(If you’re curious, my review process. It’s also pasted at the end of this post. I don’t believe in Rotten Tomatoes. I just believe in me.)
(***all-purpose SPOILER ALERT*** there may be some in this review)
SW SCORE: 23
2 out of 5 🐙
Grotesque product placement. Look, I’m no idiot. I know Hollywood isn’t making movies for the good of mankind. It’s all about the Benjamins. But the multiple Ebay and Google references and the Mac Book Pro displayed on center screen and the General Motors veneration was beyond anything I had seen before. I understand the Autobots should be normal production vehicles, but do they all have to come from the same corporation? Yes, I get that GM paid a lot of money for those exclusive rights.
Cinematography: I used to defend Michael Bay’s visual style. I always said his movies will have abysmal plot holes, shaky acting, and poor pacing, but like a South Beach club girl it will look hot AF. But as I was watching Transformers, I started to notice something that I should have noticed before. Bay has not evolved or improved his style since The Rock. The Bay way to create dramatic tension is to put everything in slow motion and have the sun behind the characters to create a movie poster still image. He does this about every ten minutes. It is the very definition of aesthetic melodrama. I just wanted to shake the screen and tell it to get over itself. Dramatic tension comes from the growth and conflict of developed characters, not overly bright lighting behind a character when they are supposed to be facing a big decision.
Plot Holes: Huge parts of the plot (and I’m being generous when I call this string of events a plot) were never explained. And when you think about the goal of this movie (story-wise, not financially), I guess that doesn’t really matter. Bay’s goal is to set up his action set pieces. I don’t take issue with the fight scenes and the CGI. They all looked good. But it was as if the plot existed for them, unlike the organic action set pieces in The Bourne Identity or Die Hard.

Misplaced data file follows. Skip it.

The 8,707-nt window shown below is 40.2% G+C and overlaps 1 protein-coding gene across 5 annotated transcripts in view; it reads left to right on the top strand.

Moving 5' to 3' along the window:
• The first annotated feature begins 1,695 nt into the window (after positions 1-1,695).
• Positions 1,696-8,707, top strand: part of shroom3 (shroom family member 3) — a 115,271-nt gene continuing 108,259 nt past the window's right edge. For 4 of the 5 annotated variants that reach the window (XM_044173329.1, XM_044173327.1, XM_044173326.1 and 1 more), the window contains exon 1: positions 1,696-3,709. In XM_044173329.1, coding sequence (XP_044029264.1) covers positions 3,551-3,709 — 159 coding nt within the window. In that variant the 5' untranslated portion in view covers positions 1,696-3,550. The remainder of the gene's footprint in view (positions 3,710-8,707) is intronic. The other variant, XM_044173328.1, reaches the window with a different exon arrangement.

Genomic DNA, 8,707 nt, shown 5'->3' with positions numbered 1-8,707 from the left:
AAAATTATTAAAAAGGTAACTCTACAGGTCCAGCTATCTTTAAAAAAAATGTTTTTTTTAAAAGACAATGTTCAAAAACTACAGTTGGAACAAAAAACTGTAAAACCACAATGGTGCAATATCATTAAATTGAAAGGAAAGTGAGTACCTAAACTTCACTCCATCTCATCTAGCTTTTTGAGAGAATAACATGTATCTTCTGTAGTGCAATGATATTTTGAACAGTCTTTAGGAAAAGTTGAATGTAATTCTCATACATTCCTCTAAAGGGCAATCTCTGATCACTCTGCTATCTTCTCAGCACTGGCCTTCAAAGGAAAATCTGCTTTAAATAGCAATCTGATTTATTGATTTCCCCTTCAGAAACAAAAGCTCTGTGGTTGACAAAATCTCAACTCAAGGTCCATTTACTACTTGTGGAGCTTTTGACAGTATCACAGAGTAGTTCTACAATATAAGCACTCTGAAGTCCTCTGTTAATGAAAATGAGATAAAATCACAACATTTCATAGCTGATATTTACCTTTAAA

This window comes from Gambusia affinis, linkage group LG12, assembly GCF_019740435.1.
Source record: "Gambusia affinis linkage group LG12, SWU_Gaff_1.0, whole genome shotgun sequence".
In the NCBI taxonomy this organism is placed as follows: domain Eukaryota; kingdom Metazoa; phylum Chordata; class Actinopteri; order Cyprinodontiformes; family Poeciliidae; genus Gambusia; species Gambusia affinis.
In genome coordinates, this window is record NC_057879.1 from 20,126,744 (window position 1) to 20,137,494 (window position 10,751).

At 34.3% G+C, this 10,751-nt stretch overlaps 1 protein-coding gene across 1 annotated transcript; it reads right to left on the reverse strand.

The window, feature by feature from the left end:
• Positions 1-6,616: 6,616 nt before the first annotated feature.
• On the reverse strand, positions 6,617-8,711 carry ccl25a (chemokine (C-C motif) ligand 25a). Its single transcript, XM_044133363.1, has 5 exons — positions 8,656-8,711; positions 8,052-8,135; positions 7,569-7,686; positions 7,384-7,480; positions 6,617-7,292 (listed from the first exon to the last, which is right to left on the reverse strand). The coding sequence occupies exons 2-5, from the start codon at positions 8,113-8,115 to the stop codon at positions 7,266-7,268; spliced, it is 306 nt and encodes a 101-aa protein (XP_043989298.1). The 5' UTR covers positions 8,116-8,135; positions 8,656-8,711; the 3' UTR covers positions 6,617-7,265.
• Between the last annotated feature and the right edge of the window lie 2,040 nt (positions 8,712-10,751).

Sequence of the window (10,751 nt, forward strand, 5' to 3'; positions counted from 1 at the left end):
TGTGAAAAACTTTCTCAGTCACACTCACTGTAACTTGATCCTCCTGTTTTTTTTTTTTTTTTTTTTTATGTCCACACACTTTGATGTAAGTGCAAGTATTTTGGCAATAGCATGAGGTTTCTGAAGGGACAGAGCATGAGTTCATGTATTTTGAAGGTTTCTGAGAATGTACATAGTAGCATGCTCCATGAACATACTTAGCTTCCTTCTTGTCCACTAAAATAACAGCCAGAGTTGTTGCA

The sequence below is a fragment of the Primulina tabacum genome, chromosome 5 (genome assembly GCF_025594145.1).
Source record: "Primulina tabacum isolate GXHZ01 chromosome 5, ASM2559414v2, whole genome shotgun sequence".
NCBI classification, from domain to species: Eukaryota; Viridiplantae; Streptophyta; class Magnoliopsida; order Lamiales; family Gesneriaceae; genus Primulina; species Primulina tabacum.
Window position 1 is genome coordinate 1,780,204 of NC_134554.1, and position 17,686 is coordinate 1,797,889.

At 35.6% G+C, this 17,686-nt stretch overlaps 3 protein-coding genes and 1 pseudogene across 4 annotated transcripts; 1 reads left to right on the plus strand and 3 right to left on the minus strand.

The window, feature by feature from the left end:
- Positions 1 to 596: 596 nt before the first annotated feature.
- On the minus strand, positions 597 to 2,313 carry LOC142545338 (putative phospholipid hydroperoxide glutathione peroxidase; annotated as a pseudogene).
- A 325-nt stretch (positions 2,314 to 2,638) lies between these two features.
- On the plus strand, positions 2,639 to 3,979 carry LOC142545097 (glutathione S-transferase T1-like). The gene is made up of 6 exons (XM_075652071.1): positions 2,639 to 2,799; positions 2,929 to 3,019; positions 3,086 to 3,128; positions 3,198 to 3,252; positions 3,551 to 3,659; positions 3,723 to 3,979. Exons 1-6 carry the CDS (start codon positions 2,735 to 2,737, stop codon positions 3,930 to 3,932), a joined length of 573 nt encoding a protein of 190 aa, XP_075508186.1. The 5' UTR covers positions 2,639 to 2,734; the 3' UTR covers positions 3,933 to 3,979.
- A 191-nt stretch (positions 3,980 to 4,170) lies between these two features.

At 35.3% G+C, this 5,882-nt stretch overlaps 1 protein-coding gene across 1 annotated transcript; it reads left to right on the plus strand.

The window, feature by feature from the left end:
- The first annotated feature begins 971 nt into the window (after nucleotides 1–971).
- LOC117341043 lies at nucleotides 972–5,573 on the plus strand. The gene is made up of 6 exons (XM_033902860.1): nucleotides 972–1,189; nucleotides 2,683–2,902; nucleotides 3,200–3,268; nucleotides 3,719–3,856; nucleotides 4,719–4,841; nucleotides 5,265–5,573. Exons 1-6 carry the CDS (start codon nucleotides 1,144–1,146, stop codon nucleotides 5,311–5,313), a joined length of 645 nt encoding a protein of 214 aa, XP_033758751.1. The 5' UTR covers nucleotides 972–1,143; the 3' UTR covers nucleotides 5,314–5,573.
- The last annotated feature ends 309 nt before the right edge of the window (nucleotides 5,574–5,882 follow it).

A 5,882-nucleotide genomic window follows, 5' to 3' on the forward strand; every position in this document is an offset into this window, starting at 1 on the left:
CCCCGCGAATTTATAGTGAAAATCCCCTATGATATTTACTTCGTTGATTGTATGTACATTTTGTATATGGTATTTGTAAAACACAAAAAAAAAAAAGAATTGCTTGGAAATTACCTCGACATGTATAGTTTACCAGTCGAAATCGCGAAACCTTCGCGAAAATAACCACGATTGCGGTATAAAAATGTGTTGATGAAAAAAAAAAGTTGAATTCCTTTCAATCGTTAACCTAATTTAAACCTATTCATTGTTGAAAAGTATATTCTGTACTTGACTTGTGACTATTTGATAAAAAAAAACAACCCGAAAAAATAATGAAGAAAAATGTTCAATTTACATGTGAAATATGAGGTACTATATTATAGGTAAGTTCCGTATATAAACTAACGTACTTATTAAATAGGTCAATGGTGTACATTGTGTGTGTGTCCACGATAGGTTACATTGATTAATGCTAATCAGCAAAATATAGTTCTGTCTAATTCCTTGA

The earthling discovery of the AllSpark (the mythical source of Transformer life) didn’t get one sentence. They mentioned that they found Megatron frozen in the arctic circle in the 1920s, but they didn’t care to mention how or why they decided to keep him frozen. Maybe that was a lucky break. But here’s the rub. Agent Simmons (played by John Turturro in his worse role as an actor) said humankind discovered all their computer technology by reverse engineering Megatron. I assumed they would have had to unfreeze Megatron to examine his circuits for said “reverse engineering”. Wouldn’t they NEED modern technology to carefully examine an alien robot WITHOUT unfreezing him? Shockingly, as soon as Megatron was unfrozen in the movie, he reactivated and blew everyone up. This makes no sense.
Tones: a movie should have one tone or at the very least, a massive tonal shift should make sense and the transition should be elegant. If you’re doing a serious thriller like Cape Fear, you don’t introduce a goofy character to tell jokes and make light of the situation. John Turturro’s character apparently represented a top secret defense agency that safeguards the planet from alien invasion and has single-handedly been responsible for all modern technology. But he acts like no professional government agent. High-level government agents do not crack jokes and make stupid comments. Especially not when the United States is supposedly under attack. See Die Hard: Live Free or Die Hard for conduct becoming a government agent when national security is breached. Action-comedy is an established genre, but this movie started out with a ‘The Rock‘ vibe and headed towards Men in Black territory, then veered to Armageddon land. Tone is important, Mr. Bay. Perhaps even more important than CGI.
Acting: Shia LaBeouf does well as the Steven Spielberg everyman hero, but Turturro turns in an abysmal performance. I can only blame Bay because Turturro has a history of excellence while Bay has a history of box office. I’m not sure if what Megan Fox did qualified as acting. Maybe a better description would be performance art.
If you are going just for the over the top action with no care for acting or writing or a coherent plot, you’ll be happy. There are some good laughs, too. But if you want more, do not transform and roll out to your nearest streaming service.
(1) Shark Wrighter (SW) Score: Based on a sum of 5 sub-scores (acting, directing, writing/story, effects: cinematography &/or animation &/or effects, editing) with 1 being terrible and 10 being terrific.
(2) Octopuses (0-5 🐙, with 5 being fantastic and 0 being feces)
(3) Octopuses are my unquantifiable feeling…not that SW score is scientific…but this one is even less so
(4) ++ This optional section includes any incredibly *brilliant observations that don’t fit into simple quantitative slices like the scores and octopuses *(they are likely NOT brilliant)